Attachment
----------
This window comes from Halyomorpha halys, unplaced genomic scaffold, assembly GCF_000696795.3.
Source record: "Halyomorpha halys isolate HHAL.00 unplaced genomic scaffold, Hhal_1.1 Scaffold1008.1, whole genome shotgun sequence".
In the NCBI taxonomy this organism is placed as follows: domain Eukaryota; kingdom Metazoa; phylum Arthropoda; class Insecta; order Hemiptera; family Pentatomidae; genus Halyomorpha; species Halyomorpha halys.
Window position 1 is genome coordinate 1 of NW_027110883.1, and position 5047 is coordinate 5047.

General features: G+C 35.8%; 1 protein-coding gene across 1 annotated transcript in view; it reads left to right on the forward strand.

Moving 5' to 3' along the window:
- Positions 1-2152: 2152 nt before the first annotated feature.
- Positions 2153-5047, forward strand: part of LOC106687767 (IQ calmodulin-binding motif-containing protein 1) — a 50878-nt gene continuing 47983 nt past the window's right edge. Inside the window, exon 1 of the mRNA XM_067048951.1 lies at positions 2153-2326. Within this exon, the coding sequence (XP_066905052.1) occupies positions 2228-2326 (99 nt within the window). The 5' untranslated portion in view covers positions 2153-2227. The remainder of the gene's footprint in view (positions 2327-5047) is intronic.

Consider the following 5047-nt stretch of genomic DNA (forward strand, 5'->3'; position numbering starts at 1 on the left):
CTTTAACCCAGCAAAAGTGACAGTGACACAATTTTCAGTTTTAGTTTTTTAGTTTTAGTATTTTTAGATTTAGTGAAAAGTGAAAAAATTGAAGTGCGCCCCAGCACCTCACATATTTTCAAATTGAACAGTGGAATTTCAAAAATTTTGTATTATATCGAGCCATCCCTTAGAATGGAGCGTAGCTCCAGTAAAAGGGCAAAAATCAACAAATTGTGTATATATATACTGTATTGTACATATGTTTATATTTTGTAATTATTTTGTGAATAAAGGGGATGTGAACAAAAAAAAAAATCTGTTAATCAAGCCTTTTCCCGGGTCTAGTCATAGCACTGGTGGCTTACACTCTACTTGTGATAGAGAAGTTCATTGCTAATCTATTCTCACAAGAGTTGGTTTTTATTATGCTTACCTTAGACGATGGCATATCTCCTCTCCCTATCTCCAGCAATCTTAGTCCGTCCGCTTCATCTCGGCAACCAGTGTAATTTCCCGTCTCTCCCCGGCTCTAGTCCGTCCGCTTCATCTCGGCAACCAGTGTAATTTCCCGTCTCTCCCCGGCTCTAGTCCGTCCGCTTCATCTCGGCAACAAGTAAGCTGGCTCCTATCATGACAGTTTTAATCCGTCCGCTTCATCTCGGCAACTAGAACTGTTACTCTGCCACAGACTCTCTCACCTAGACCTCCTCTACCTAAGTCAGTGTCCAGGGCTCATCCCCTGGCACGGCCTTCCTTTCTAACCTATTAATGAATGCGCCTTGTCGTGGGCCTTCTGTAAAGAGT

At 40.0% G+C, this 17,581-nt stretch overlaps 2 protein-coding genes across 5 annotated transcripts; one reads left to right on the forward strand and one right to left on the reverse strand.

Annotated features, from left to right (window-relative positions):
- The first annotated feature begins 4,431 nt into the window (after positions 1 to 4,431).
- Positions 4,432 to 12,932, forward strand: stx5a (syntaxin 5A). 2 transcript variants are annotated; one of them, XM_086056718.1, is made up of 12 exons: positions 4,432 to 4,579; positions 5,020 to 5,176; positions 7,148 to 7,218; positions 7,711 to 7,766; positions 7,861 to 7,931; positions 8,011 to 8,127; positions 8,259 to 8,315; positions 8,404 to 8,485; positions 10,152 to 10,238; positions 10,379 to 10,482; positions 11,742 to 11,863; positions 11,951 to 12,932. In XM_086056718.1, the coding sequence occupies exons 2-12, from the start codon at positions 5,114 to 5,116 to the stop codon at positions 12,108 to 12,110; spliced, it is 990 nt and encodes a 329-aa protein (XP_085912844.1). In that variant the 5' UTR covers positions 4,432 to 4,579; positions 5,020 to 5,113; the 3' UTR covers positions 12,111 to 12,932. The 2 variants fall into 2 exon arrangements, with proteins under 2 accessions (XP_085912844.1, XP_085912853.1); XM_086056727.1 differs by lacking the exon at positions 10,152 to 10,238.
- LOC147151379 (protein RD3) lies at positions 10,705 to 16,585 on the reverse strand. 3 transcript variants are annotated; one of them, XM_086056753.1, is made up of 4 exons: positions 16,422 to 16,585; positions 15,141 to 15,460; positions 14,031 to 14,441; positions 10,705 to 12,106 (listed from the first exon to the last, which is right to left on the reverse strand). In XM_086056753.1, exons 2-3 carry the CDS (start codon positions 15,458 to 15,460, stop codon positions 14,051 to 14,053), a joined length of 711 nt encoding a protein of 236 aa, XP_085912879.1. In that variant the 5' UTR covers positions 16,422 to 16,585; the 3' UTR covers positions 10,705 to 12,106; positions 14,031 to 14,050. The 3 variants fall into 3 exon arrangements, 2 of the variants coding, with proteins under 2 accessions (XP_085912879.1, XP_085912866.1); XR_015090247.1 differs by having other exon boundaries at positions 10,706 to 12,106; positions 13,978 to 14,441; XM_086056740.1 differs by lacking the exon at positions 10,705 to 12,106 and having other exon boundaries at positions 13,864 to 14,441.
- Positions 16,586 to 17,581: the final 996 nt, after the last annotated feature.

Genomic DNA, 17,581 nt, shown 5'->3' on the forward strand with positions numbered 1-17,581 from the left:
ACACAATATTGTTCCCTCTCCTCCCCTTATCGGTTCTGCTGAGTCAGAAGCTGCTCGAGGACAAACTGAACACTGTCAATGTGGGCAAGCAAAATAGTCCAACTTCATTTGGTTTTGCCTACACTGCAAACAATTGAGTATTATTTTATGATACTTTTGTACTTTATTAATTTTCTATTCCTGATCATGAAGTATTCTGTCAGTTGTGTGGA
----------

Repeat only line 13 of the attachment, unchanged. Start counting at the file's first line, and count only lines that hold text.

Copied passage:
- The first annotated feature begins 4,431 nt into the window (after positions 1 to 4,431).